TheSportster.com

Top 15 Epic Mullets in NHL History

Many people believe that the mullet is an invention of 1980s fashion in the United States. That’s definitely when the style was at the height of its popularity, but many scholars claim the mullet dates back as far as 2500 BC. That’s (approximately) when the Ancient Egyptians built the Great Sphinx of Giza, which is said to sport the earliest mullet in recorded history.

Thousands of years later, Roman warriors were forced to cut their mullets before battle. No one could deny the fact that they looked amazing, but it was far too easy for their enemies to grab the back of their hair, pull them close and slit their throats. What a bummer.

Today we pay our respects to the mullet’s role in the game of hockey. This distinguished hair-do has had a place in the sport for as long as I can remember, but its prominence is slowly fading away along with head shots and fighting. Of course, we’ll all miss the mullet the most out of all of these once they’re gone for good.

With the news this season that Jaromir Jagr will be growing back his glorious mullet, how could we not do a list of hockey’s greatest mullets? Jagr’s was one of the best around and I for one am pumped for the return of those beautiful locks.

Hockey players’ mullets had as much to do with the fashion of the era as they did the game of hockey, so we’re not entirely sure why the “business in the front, party in the back” hairstyle became so closely associated with the sport. Maybe it’s because hockey is such a fast sport, and when a guy with a sweet mullet gets a full head of steam, his locks flow behind him and it looks God damned majestic.

There are many different types of mullet, many of which are represented in this list. Get ready to feast your eyes on some amazing heads of hair as we present you with the best mullets hockey has ever seen.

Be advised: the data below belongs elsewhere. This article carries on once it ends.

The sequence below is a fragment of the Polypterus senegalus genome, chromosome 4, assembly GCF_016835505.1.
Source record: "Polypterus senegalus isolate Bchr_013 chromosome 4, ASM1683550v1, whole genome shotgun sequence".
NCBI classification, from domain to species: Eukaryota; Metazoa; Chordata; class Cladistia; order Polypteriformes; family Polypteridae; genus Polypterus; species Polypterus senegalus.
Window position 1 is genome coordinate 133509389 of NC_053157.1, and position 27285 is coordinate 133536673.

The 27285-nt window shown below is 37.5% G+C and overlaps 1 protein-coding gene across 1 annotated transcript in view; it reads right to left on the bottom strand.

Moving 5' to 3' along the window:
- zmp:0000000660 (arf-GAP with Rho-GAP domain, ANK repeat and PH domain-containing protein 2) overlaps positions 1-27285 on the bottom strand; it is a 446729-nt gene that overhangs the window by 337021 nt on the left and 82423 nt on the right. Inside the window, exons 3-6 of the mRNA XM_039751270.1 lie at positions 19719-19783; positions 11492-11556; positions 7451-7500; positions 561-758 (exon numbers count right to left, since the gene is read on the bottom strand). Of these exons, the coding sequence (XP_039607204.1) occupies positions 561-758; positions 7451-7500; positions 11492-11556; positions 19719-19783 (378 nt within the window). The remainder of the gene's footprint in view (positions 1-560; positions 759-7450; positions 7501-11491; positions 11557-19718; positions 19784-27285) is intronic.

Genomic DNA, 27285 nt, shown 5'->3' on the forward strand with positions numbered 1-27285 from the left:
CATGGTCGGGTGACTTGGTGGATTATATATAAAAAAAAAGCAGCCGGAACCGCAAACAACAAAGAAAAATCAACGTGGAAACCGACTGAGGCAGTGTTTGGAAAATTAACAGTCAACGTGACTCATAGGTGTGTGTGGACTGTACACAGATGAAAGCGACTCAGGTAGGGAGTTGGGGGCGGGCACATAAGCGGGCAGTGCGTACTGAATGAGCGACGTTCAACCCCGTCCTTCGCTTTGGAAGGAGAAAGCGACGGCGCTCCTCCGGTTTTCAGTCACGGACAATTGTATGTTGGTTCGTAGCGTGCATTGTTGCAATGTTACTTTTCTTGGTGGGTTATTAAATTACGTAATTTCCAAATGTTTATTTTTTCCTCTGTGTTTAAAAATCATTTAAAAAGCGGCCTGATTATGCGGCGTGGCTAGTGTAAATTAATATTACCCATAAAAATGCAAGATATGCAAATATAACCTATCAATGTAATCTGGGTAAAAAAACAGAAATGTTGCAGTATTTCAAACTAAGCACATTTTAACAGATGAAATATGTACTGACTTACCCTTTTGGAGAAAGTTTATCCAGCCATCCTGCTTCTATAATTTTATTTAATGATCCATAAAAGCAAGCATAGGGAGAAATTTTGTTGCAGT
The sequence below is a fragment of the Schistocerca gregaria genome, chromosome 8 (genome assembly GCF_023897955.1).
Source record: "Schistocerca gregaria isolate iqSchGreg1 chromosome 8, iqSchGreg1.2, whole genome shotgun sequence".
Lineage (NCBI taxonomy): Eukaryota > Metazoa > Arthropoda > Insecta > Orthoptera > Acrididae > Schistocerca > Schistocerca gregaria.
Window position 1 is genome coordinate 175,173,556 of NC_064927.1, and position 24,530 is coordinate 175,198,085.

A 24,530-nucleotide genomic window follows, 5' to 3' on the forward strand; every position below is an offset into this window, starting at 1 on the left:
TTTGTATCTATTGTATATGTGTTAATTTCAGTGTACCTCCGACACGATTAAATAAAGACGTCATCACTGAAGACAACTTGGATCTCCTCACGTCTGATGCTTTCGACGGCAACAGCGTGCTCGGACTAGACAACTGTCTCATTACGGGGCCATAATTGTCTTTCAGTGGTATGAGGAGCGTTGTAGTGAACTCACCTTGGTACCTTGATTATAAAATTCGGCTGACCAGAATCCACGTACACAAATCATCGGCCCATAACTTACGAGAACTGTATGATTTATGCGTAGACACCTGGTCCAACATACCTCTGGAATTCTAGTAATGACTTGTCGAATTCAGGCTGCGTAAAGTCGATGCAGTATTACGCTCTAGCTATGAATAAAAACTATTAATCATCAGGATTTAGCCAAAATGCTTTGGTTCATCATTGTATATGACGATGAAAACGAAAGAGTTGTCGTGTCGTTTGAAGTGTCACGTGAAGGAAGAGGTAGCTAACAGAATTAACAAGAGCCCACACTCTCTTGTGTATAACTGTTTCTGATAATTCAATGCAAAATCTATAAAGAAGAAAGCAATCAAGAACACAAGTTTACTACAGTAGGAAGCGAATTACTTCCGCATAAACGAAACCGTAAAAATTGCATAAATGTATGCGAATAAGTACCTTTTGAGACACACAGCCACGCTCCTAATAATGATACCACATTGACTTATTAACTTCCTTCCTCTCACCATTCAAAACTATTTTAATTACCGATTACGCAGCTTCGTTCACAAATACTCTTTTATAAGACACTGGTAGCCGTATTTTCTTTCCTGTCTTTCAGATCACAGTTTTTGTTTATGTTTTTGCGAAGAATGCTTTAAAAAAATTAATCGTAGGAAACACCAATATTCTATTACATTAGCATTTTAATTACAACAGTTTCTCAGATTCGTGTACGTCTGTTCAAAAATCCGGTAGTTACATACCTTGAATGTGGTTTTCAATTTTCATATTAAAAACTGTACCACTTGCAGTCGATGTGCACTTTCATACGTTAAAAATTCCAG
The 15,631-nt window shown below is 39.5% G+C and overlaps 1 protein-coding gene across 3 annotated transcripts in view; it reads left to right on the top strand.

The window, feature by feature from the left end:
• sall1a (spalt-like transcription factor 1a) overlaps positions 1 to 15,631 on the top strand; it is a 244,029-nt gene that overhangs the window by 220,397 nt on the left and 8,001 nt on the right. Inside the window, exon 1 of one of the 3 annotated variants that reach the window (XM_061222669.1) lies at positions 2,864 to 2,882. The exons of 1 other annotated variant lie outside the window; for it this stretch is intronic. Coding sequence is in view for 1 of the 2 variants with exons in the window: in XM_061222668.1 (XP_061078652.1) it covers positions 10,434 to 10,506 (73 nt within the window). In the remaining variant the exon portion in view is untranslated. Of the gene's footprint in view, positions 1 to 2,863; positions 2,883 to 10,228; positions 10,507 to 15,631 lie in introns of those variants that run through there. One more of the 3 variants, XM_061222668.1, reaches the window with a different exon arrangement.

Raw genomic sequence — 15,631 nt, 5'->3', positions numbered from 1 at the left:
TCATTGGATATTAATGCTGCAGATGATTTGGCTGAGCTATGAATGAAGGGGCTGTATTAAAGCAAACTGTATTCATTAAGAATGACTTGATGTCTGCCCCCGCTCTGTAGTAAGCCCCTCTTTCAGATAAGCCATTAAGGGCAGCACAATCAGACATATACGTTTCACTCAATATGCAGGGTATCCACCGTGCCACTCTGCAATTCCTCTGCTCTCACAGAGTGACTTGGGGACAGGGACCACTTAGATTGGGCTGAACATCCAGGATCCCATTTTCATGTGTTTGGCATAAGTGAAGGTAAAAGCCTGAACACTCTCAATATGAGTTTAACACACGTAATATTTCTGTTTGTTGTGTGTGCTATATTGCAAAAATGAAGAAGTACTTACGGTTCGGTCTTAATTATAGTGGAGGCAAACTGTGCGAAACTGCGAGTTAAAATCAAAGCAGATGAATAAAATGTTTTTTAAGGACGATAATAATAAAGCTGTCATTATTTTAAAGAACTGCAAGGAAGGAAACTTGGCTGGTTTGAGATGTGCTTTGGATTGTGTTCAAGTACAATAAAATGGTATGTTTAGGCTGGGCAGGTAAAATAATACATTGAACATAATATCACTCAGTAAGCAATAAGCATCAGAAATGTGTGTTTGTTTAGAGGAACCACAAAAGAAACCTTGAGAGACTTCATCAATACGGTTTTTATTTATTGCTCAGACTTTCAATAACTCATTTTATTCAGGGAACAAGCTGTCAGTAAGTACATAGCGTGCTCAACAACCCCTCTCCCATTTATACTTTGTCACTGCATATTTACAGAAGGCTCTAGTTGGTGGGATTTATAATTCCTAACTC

15 Michal Handzus

via buzzfed.com

So we’re going to start the list off with Michal Handzus. Although his haircut never exactly fit the description of a traditional mullet, it appeared as though he had a fantastic looking mullet when he had a helmet on.

14 Patrick Kane

Jon Durr-USA TODAY Sports

It has become a spring tradition in Chicago. If the puck is about to drop on the postseason for the Blackhawks, so is Kane’s stylish mullet, complete with racing stripes shaved into the side.

13 Ryan Smyth

via oilersnation.com

Ryan Smyth was a fan favorite in Edmonton for almost two decades, and his mullet was just as popular as the man himself. Fans would love it when he’d park himself in front of the opposing goalie, greasy mullet all up in his face.

12 Ken Baumgartner

via vintageleafs.blogspot.com

Ken Baumgartner was a veteran of nearly 700 NHL games, and he played the bulk of his career throughout the 1990s. He had a sweet mullet for pretty much the entirety of his NHL career, but I would say that it peaked in the early ‘90s as a member of the New York Islanders.

11 Wendel Clark

via pinterest.com

Wendel Clark isn’t remembered for his mullet, because he played most of his NHL career with short hair. It’s a shame that it doesn’t get much credit, because when his mullet was at the height of its glory, it rivaled the best.

10 Chris Simon

via calgaryherald.com